Info

Ground to AC ?

Yes

Ground to DC Neg. ?

No

UL Listing?

These rows tell how you can get the power out of the inverter. In the old days, all inverters came with only female 120 vac output receptacles. Now a days we also have the better option of hardwiring the inverter to the 120 vac mains panel. Output GFI indicates if the inverter is available with Ground Fault Interrupting output. GFI is desirable if the inverter is used in a vehicle or any ungroundable situation.

Physical Dimensions

Here are the size and weight data for the inverter models. Note that the high frequency switchers are miniscule in both size and weight when compared with the lower frequency models.

Grounding

These rows tell you about the grounding schemes preprogrammed into the inverter by its maker. The NEC requires that the common leg (the white wire) be held together with ground (green or uninsulated wire). Grounding the inverters chassis to the 120 vac system ground (the green or uninsulated wire) meets NEC requirements of household wiring.

Holding the DC (battery) negative in common with ground is a hotly debated subject. Mariners and radio operators all have valid objections to grounding the negative battery pole in common with earth and the 120 vac ground. Experiences have shown that the user should make this decision himself. If you are seeking a low noise system with no electrolysis, then do not ground your battery negative to earth or to the 120 vac ground (which is, by NEC standards, grounded to the earth).

UL Listing

Some makers have taken the time and spent the money to receive Underwriters Laboratories (UL®), or other testing laboratory, listing of their inverter. While this listing doesn't consider critical user parameters like the inverter's output total harmonic distortion, wave form peak voltage, and wave form rms voltage, it does tell you that the inverter is not a fire hazard.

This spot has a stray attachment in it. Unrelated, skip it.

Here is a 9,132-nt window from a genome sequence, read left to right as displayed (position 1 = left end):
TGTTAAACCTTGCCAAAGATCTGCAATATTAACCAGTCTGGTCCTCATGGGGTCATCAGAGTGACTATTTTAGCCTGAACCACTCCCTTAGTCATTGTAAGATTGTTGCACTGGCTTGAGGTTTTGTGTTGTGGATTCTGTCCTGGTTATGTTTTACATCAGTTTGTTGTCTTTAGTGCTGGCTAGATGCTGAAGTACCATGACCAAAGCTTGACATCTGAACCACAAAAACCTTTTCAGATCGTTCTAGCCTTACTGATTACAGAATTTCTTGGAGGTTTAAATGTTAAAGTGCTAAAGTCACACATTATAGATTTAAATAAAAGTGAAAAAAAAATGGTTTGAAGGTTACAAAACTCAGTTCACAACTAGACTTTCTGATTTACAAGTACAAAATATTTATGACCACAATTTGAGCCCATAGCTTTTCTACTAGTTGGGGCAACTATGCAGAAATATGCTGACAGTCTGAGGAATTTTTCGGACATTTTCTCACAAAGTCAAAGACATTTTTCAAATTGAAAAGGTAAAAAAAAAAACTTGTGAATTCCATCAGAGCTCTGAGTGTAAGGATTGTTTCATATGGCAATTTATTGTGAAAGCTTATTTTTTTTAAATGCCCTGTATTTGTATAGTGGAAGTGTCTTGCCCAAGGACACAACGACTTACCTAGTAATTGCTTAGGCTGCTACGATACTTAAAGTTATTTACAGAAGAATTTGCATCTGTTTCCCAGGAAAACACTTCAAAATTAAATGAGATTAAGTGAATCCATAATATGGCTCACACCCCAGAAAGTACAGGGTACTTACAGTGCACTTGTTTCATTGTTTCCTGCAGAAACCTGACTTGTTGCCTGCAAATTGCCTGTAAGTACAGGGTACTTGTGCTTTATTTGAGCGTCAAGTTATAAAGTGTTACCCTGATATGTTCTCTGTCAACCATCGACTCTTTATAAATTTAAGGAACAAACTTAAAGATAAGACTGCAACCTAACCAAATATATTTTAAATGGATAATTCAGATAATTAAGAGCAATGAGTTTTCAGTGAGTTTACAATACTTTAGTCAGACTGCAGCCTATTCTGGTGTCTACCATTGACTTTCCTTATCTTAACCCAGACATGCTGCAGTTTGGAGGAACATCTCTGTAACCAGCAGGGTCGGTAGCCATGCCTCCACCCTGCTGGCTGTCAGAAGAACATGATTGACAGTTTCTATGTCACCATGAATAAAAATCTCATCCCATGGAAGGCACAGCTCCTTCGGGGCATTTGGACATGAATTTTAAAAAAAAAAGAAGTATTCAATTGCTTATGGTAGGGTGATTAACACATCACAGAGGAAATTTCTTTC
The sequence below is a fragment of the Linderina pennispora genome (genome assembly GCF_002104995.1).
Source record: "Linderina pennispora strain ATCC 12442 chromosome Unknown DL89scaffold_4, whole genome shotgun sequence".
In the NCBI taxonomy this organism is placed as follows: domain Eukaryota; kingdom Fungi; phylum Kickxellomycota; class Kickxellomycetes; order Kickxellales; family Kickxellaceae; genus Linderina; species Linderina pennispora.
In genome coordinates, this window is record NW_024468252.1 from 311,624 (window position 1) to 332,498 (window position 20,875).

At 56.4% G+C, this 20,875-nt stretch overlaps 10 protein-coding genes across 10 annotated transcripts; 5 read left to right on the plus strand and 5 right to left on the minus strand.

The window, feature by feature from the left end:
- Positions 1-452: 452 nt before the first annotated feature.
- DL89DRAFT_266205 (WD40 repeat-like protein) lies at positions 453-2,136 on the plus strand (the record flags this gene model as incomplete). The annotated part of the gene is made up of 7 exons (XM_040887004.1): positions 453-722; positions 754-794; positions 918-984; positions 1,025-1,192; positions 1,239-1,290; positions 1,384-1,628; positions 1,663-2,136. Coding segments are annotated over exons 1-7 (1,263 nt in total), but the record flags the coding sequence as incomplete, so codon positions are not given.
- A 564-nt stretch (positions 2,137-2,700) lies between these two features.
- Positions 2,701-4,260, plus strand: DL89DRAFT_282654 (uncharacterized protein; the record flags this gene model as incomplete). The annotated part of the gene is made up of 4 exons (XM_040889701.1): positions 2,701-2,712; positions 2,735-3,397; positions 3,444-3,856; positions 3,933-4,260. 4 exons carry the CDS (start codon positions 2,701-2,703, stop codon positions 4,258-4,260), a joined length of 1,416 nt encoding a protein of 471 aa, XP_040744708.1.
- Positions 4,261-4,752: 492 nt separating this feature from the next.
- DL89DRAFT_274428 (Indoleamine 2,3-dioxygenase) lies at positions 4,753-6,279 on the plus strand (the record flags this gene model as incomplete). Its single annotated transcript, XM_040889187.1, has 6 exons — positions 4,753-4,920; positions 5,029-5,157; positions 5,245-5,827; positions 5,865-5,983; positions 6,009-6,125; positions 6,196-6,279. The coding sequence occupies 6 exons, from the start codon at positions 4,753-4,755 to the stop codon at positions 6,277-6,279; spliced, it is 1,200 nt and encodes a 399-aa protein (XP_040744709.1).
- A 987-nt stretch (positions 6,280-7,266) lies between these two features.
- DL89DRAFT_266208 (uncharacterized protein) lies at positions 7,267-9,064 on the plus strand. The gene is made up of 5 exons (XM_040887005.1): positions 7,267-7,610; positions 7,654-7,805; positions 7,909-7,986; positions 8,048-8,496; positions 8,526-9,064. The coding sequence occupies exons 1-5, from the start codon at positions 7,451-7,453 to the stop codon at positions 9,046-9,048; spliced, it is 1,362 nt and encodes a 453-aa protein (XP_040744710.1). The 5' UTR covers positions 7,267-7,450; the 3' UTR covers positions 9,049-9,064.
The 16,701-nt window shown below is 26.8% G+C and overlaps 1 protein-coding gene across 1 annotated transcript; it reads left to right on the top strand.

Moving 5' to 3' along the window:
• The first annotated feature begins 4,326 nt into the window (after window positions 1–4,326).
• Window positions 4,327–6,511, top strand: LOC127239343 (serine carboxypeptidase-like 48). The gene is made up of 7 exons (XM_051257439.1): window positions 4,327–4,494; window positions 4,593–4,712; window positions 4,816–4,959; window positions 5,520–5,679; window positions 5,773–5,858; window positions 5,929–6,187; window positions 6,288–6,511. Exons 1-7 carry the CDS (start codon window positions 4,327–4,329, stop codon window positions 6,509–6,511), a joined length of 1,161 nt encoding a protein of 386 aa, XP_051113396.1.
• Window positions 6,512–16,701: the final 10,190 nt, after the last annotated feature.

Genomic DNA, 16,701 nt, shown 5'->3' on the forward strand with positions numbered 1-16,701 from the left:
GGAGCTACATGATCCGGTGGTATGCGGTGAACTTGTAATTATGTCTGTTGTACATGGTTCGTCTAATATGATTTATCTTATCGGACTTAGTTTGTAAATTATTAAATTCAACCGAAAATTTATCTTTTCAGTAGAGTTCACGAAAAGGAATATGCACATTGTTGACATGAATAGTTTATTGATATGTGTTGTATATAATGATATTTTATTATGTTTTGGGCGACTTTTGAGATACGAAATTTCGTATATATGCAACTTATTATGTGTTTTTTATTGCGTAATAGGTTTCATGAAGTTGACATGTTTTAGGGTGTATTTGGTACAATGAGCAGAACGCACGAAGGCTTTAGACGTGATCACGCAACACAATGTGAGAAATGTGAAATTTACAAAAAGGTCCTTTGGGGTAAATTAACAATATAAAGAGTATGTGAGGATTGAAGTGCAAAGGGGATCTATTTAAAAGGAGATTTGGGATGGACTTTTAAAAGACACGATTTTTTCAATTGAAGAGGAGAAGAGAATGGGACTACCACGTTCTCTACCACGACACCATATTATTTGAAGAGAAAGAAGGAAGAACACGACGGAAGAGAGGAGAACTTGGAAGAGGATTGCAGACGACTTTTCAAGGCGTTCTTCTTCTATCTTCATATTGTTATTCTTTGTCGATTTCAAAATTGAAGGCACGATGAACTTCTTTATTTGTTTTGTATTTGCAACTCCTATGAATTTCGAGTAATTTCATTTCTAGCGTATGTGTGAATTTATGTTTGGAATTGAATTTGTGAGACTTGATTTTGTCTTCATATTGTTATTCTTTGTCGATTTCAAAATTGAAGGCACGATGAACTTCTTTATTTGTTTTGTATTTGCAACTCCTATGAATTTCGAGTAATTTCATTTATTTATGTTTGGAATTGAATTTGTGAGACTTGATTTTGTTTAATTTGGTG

What got left out...

You may have noticed that there was no row detailing inverter efficiency. This is because

Inverters there is really no standard for inverter efficiency measurement. To date efficiencies have been measured using resistive loads (like heaters and light bulbs). Inverter user's point out that their appliances are primarily reactive (fluorescent lighting, motors, and the power supplies driving TVs, VCR, computers...). We need a real standard for the measurement of in service efficiency of inverters. Until this happens, printing efficiency figures is not meaningful.

Access

Author: Richard Perez, c/o Home Power, POB 520, Ashland, OR 97520 • 916-475-3179 voice or FAX.

Inverter Manufacturers:

Advanced Energy Systems (Skyline Eng.), POB 134, Temple, NH 03084 • 603-878-1600 • FAX 603-8784643

Dimensions Unlimited Inc, c/o RMS Electric, Inc., 2560 28th Street, Boulder, CO 80301 • 303-444-5909 • FAX 303-444-1615

Dynamote Corporation, 1200 West Nickerson, Seattle, WA 98119 • 206-282-1000 • FAX 206-283-7714

Exeltech, 7018 Baker Boulevard, Fort Worth, TX 76118 • 817-595-4969 • FAX 817-595-1290

Heart Interface Corporation, 811 1st Avenue South, Kent, WA 98032 • 206-859-0640 • FAX 206-859-3579

Omnion Power Engineering Corporation, 2010 Energy Drive, POB 879, East Troy, WI 53120 • 414-642-7200 • FAX 414-642-7760,

Pacific Inverter, Inc, 509 Granite View Lane, Spring Valley, CA 91977 • 619-479-5938 • FAX 619-479-1549

PowerStar Products, Inc., 10011 North Foothill Boulevard, #112, Cupertino, CA 95014 • 408-973-8502 • FAX 408-973-8573

Statpower Technologies Corp., 7725 Lougheed Highway, Burnaby, BC V5A 4V8, Canada • 604-4201585 • FAX 604-420-1591

Trace Engineering Inc., 5917 195th N.E., Arlington, WA 98223 • 206-435-8826 • FAX 312-644-6505

Tripp-Lite, 500 N. Orleans, Chicago, IL 60610 • 312329-1601 • 312-329-1777

Vanner Weldon, Inc., 4282 Reynolds Drive, Hilliard, OH 43026 • 614-771-2718 • FAX 614-771-4904

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